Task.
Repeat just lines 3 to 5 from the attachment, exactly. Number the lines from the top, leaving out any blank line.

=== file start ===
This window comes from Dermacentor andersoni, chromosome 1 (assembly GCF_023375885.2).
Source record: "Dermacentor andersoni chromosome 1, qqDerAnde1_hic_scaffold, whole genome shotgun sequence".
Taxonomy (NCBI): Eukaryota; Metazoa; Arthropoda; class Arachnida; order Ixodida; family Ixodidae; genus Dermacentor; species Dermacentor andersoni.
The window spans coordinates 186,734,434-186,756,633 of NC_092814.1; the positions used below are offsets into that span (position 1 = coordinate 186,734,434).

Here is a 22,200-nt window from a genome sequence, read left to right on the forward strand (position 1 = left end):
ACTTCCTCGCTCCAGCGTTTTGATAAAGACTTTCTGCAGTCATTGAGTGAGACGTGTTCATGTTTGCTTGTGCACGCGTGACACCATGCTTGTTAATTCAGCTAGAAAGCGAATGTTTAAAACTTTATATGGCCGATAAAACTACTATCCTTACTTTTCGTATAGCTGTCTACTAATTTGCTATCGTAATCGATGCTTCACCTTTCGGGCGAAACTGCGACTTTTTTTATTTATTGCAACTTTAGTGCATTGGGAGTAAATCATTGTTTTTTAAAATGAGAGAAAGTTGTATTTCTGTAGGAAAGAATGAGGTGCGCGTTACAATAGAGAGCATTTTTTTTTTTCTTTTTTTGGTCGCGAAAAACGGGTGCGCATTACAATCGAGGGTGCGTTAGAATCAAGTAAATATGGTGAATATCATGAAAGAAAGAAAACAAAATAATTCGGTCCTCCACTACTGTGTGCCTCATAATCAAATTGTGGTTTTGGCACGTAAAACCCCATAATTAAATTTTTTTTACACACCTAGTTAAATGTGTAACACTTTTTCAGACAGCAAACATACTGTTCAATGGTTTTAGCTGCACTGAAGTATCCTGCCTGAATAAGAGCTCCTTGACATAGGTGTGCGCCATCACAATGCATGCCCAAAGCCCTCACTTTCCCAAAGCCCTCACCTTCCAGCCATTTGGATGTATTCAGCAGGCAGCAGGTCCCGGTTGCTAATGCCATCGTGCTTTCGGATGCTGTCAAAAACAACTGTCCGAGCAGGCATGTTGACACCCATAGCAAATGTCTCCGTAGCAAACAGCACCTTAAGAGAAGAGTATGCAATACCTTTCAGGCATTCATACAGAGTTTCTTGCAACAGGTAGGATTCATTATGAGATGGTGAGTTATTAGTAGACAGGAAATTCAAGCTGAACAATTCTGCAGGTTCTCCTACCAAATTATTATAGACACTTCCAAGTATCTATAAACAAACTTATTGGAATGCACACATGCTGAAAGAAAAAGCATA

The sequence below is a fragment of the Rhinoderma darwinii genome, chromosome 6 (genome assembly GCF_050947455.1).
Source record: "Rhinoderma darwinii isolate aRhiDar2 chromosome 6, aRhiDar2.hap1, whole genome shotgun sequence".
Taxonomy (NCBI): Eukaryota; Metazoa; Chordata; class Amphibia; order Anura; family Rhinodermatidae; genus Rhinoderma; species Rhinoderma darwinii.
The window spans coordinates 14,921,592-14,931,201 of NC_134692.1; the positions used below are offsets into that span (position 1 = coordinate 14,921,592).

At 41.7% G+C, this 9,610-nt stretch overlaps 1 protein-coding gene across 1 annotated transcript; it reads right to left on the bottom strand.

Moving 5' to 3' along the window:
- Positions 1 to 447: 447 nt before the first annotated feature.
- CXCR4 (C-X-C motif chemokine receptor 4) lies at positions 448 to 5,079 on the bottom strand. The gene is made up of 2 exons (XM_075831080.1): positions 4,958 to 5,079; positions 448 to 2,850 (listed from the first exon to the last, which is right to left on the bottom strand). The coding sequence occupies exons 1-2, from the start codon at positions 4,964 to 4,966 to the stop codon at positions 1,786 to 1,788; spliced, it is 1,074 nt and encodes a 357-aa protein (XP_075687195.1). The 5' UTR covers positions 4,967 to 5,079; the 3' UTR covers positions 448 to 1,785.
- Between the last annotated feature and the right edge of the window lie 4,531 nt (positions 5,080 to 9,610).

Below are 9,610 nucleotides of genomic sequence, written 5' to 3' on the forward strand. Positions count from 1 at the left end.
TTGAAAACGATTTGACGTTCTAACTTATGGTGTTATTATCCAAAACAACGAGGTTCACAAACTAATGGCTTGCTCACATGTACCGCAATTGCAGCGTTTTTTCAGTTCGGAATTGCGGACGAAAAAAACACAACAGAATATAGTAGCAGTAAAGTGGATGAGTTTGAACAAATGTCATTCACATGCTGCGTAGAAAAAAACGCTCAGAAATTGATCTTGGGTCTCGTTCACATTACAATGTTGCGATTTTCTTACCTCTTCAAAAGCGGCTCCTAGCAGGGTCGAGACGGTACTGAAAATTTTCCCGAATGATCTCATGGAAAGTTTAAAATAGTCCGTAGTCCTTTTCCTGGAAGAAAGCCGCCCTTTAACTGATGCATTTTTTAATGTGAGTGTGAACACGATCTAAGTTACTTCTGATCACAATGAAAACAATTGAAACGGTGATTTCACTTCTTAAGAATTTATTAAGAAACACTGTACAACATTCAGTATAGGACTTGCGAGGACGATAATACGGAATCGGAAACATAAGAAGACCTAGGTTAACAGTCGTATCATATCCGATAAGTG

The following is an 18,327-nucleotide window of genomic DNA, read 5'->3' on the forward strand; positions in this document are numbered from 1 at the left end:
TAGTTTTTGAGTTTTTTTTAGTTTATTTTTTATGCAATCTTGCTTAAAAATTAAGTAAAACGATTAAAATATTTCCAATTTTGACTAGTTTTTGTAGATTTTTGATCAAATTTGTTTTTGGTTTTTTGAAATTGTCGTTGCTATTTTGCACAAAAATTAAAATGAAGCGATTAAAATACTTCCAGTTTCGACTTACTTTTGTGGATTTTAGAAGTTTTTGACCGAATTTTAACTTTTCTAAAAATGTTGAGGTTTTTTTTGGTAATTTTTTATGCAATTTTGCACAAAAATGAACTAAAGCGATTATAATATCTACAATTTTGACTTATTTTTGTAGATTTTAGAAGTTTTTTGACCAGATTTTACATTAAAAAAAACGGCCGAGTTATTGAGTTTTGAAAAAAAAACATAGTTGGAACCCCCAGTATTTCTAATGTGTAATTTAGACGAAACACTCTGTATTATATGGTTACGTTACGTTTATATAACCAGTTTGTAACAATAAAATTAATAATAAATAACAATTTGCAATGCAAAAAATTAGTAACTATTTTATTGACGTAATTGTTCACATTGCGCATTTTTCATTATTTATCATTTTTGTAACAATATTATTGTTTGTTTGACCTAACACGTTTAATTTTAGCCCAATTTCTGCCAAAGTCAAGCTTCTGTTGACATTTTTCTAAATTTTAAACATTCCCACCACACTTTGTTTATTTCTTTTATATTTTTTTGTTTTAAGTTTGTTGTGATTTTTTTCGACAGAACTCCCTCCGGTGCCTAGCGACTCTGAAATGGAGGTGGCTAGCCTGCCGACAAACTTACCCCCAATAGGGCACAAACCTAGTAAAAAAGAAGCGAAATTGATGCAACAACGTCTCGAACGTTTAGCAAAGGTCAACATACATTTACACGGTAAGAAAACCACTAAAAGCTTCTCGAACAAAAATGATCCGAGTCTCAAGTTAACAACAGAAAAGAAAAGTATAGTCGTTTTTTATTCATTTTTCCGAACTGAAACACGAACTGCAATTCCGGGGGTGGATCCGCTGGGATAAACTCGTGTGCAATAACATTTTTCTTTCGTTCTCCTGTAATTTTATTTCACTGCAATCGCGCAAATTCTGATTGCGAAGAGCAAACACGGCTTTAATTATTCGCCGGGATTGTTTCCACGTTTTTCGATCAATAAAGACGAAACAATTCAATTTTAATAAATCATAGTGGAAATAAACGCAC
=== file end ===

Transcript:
Taxonomy (NCBI): Eukaryota; Metazoa; Arthropoda; class Arachnida; order Ixodida; family Ixodidae; genus Dermacentor; species Dermacentor andersoni.
The window spans coordinates 186,734,434-186,756,633 of NC_092814.1; the positions used below are offsets into that span (position 1 = coordinate 186,734,434).

Here is a 22,200-nt window from a genome sequence, read left to right on the forward strand (position 1 = left end):